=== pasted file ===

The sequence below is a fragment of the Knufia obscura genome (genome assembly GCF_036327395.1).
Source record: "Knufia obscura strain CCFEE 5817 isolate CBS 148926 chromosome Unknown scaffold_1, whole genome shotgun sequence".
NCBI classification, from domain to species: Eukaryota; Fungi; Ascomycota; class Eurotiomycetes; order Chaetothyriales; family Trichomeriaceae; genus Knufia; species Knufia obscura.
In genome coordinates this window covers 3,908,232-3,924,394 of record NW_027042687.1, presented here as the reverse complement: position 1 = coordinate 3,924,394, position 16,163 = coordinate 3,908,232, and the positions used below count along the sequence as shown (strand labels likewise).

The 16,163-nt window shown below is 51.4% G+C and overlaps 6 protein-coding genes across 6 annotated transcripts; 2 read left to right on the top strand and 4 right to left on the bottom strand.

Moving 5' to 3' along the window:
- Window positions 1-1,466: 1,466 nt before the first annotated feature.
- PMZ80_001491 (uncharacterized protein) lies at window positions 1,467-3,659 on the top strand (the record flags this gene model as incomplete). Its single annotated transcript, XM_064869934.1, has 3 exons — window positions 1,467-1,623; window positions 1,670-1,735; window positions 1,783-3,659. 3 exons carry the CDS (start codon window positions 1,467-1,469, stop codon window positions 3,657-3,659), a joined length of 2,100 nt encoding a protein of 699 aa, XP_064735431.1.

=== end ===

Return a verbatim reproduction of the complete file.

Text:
The sequence below is a fragment of the Knufia obscura genome (genome assembly GCF_036327395.1).
Source record: "Knufia obscura strain CCFEE 5817 isolate CBS 148926 chromosome Unknown scaffold_1, whole genome shotgun sequence".
NCBI classification, from domain to species: Eukaryota; Fungi; Ascomycota; class Eurotiomycetes; order Chaetothyriales; family Trichomeriaceae; genus Knufia; species Knufia obscura.
In genome coordinates this window covers 3,908,232-3,924,394 of record NW_027042687.1, presented here as the reverse complement: position 1 = coordinate 3,924,394, position 16,163 = coordinate 3,908,232, and the positions used below count along the sequence as shown (strand labels likewise).

The 16,163-nt window shown below is 51.4% G+C and overlaps 6 protein-coding genes across 6 annotated transcripts; 2 read left to right on the top strand and 4 right to left on the bottom strand.

Moving 5' to 3' along the window:
- Window positions 1-1,466: 1,466 nt before the first annotated feature.
- PMZ80_001491 (uncharacterized protein) lies at window positions 1,467-3,659 on the top strand (the record flags this gene model as incomplete). Its single annotated transcript, XM_064869934.1, has 3 exons — window positions 1,467-1,623; window positions 1,670-1,735; window positions 1,783-3,659. 3 exons carry the CDS (start codon window positions 1,467-1,469, stop codon window positions 3,657-3,659), a joined length of 2,100 nt encoding a protein of 699 aa, XP_064735431.1.